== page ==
For example, BetterCloud.com also recommends that “In the days following a new technology implementation, block off hours on your calendar, and even the calendar of power users and managers, to sit with people to answer questions either one-on-one or in groups.” This will send a clear message that you're not leaving anyone to fend for themselves and that you genuinely want these new tools to improve the lives of your entire sales team.
Here are a few training tips you can make use of as you ensure your entire sales team is on the same wavelength:
- Host at least one training session with the entire sales team.
- If you feel like you need to use multiple sessions, then try and focus each one on a specific topic or tool.
- Keep sessions around an hour in length.
- Schedule times for one-on-one training as well, which will provide less-experienced team members with a safe place to ask whatever questions they may have.
- Encourage your team to help each other, so employees who are more comfortable with the new tools can work with those who aren't.
The Best Sales Technology Tools
There are countless technology tools for marketers out there for you to peruse, each with their own unique pros and cons. Before settling on any of them, however, you need to make sure you know what your goals are for the tools, who will be using them, how often they'll be using them, and what the learning curve and accompanying training process will look like.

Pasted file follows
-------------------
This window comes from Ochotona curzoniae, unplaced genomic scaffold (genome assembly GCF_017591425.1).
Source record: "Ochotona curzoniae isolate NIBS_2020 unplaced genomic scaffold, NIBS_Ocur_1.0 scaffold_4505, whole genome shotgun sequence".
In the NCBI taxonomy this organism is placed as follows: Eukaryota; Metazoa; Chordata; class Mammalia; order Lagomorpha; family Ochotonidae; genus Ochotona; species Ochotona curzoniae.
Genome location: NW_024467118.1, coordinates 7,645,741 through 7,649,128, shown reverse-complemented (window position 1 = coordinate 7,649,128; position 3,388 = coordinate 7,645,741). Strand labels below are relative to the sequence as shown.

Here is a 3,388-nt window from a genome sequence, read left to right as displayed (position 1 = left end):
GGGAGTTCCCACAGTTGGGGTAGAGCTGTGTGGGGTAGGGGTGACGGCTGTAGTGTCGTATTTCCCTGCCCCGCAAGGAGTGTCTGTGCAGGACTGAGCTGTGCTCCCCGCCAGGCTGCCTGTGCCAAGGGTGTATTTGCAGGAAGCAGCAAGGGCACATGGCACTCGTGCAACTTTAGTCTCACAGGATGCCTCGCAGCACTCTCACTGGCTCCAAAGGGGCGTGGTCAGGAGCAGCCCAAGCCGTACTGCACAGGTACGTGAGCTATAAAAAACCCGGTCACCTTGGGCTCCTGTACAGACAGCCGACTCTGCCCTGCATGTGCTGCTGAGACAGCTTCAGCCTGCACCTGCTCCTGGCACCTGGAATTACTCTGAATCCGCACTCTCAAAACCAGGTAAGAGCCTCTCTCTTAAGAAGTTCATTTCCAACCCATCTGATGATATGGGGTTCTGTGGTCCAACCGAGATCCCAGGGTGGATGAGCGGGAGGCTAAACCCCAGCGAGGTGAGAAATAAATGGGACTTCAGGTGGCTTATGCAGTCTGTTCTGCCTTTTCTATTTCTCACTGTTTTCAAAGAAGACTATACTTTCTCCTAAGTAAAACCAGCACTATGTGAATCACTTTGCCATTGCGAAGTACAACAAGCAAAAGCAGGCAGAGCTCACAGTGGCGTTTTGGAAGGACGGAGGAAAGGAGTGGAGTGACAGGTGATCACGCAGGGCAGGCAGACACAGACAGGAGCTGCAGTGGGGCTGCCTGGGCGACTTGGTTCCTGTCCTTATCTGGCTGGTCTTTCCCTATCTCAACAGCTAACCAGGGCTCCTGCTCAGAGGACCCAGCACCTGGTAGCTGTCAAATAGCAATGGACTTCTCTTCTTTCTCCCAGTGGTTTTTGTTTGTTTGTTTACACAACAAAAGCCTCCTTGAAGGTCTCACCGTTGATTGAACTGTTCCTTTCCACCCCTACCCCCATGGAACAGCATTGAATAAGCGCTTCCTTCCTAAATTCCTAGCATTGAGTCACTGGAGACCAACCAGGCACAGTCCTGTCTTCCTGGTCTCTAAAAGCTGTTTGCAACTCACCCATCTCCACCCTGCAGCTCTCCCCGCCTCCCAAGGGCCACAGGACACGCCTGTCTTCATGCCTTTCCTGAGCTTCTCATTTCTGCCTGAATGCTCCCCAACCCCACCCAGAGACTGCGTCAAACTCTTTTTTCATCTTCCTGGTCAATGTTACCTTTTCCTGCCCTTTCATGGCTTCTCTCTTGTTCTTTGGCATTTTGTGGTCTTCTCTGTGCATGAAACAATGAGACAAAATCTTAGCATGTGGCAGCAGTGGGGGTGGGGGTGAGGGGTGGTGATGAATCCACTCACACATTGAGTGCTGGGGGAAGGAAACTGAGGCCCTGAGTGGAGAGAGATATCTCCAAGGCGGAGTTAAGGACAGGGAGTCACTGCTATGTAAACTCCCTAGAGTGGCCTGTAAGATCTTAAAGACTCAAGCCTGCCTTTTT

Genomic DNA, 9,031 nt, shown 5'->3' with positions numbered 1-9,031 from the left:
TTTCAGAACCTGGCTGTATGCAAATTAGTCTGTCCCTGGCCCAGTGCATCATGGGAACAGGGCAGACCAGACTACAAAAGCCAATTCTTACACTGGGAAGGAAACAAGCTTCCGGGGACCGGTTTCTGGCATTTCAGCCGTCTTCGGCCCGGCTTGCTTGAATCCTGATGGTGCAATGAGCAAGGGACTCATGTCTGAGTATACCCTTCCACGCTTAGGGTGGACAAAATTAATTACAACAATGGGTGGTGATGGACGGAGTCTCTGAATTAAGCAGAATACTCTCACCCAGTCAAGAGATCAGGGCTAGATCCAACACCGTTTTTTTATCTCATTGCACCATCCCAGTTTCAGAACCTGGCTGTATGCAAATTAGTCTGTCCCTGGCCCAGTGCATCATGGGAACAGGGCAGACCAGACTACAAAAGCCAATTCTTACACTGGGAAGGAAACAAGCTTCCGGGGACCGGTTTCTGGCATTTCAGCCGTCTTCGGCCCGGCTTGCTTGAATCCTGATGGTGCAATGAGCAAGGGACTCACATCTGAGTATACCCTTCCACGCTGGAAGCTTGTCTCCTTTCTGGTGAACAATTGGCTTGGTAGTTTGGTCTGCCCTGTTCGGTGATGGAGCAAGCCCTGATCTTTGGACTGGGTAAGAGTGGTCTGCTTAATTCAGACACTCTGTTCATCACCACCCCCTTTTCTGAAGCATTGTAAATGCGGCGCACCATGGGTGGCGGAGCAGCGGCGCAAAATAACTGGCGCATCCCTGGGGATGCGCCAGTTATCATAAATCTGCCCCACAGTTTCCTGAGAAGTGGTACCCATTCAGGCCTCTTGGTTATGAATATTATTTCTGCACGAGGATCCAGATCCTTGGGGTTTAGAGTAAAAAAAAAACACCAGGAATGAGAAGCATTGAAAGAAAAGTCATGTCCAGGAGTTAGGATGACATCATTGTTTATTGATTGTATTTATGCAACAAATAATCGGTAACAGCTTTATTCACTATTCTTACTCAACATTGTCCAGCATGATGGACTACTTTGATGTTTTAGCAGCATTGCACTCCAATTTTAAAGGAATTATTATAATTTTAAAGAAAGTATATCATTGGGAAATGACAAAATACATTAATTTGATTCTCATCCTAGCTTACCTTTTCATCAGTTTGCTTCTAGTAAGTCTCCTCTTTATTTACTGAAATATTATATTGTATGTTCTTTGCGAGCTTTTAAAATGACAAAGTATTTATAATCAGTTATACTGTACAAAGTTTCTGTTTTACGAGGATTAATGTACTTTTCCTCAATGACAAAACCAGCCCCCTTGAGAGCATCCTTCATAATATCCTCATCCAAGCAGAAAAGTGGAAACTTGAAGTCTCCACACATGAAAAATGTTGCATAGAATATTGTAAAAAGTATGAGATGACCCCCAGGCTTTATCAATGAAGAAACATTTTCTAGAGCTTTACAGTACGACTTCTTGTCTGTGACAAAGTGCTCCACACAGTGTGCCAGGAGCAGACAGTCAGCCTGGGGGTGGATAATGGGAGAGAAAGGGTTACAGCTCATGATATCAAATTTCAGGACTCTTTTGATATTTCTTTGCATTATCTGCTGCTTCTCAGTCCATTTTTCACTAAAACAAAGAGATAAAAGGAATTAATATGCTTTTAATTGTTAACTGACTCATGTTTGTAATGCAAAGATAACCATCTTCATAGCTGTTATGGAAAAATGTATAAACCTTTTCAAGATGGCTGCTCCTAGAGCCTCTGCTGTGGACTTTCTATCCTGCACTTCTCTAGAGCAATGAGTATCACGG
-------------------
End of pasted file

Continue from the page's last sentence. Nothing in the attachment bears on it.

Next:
Adopting new technology is essential, but rushing headfirst into a new and shiny piece of technology is rarely the best decision. You want to find tools that are tested, reliable, and proven to do what they advertise themselves as being equipped to do.
If you need a place to start, here's a list of some of the best sales tech tools available right now, and why each one can be a valuable addition to your ever-expanding toolkit:
- HubSpot Sales is one of the most accessible and universally adopted tools on the market right now. Not only will this smart eCommerce system help your company improve profits and productivity, but many of its features are free to try so you can take them for a trial run before committing.